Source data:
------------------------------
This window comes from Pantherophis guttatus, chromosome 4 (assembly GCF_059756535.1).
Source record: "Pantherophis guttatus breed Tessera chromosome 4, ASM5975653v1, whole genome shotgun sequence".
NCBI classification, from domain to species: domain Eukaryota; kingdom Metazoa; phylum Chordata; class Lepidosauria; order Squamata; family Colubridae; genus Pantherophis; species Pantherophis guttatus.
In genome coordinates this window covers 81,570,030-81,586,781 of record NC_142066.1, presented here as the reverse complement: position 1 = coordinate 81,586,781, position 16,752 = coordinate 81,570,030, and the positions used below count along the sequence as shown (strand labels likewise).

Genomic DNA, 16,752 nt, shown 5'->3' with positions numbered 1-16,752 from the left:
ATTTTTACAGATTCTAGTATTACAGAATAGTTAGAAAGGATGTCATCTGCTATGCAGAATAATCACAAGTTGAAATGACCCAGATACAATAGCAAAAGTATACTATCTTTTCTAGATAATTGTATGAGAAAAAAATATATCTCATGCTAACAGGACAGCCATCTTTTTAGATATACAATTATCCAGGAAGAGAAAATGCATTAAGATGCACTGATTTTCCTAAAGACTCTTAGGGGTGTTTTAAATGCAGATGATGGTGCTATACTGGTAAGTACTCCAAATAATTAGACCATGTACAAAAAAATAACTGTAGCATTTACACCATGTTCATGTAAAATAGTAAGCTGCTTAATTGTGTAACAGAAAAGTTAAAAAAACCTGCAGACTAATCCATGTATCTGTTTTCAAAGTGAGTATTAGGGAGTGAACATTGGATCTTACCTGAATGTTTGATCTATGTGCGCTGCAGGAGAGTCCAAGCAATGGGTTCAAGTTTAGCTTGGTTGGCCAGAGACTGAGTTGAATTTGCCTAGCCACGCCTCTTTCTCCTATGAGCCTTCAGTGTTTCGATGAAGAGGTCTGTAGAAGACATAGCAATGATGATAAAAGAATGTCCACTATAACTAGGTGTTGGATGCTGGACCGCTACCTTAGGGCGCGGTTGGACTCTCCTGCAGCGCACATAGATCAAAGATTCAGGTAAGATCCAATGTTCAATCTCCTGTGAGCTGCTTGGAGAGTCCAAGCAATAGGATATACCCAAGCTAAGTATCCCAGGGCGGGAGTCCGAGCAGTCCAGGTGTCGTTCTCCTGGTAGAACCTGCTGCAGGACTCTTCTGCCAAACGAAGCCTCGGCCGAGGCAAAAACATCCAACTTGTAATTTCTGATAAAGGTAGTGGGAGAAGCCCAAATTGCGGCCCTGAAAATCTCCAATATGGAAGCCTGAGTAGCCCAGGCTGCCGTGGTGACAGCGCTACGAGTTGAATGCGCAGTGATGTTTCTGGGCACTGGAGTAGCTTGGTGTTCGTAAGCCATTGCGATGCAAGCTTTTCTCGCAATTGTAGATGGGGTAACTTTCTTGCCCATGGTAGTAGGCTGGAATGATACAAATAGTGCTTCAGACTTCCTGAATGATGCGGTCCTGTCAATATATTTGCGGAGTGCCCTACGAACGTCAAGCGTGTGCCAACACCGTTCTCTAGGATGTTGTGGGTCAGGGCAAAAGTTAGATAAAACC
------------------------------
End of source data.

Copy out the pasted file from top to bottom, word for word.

This window comes from Pantherophis guttatus, chromosome 4 (assembly GCF_059756535.1).
Source record: "Pantherophis guttatus breed Tessera chromosome 4, ASM5975653v1, whole genome shotgun sequence".
NCBI classification, from domain to species: domain Eukaryota; kingdom Metazoa; phylum Chordata; class Lepidosauria; order Squamata; family Colubridae; genus Pantherophis; species Pantherophis guttatus.
In genome coordinates this window covers 81,570,030-81,586,781 of record NC_142066.1, presented here as the reverse complement: position 1 = coordinate 81,586,781, position 16,752 = coordinate 81,570,030, and the positions used below count along the sequence as shown (strand labels likewise).

Genomic DNA, 16,752 nt, shown 5'->3' with positions numbered 1-16,752 from the left:
ATTTTTACAGATTCTAGTATTACAGAATAGTTAGAAAGGATGTCATCTGCTATGCAGAATAATCACAAGTTGAAATGACCCAGATACAATAGCAAAAGTATACTATCTTTTCTAGATAATTGTATGAGAAAAAAATATATCTCATGCTAACAGGACAGCCATCTTTTTAGATATACAATTATCCAGGAAGAGAAAATGCATTAAGATGCACTGATTTTCCTAAAGACTCTTAGGGGTGTTTTAAATGCAGATGATGGTGCTATACTGGTAAGTACTCCAAATAATTAGACCATGTACAAAAAAATAACTGTAGCATTTACACCATGTTCATGTAAAATAGTAAGCTGCTTAATTGTGTAACAGAAAAGTTAAAAAAACCTGCAGACTAATCCATGTATCTGTTTTCAAAGTGAGTATTAGGGAGTGAACATTGGATCTTACCTGAATGTTTGATCTATGTGCGCTGCAGGAGAGTCCAAGCAATGGGTTCAAGTTTAGCTTGGTTGGCCAGAGACTGAGTTGAATTTGCCTAGCCACGCCTCTTTCTCCTATGAGCCTTCAGTGTTTCGATGAAGAGGTCTGTAGAAGACATAGCAATGATGATAAAAGAATGTCCACTATAACTAGGTGTTGGATGCTGGACCGCTACCTTAGGGCGCGGTTGGACTCTCCTGCAGCGCACATAGATCAAAGATTCAGGTAAGATCCAATGTTCAATCTCCTGTGAGCTGCTTGGAGAGTCCAAGCAATAGGATATACCCAAGCTAAGTATCCCAGGGCGGGAGTCCGAGCAGTCCAGGTGTCGTTCTCCTGGTAGAACCTGCTGCAGGACTCTTCTGCCAAACGAAGCCTCGGCCGAGGCAAAAACATCCAACTTGTAATTTCTGATAAAGGTAGTGGGAGAAGCCCAAATTGCGGCCCTGAAAATCTCCAATATGGAAGCCTGAGTAGCCCAGGCTGCCGTGGTGACAGCGCTACGAGTTGAATGCGCAGTGATGTTTCTGGGCACTGGAGTAGCTTGGTGTTCGTAAGCCATTGCGATGCAAGCTTTTCTCGCAATTGTAGATGGGGTAACTTTCTTGCCCATGGTAGTAGGCTGGAATGATACAAATAGTGCTTCAGACTTCCTGAATGATGCGGTCCTGTCAATATATTTGCGGAGTGCCCTACGAACGTCAAGCGTGTGCCAACACCGTTCTCTAGGATGTTGTGGGTCAGGGCAAAAGTTAGATAAAACC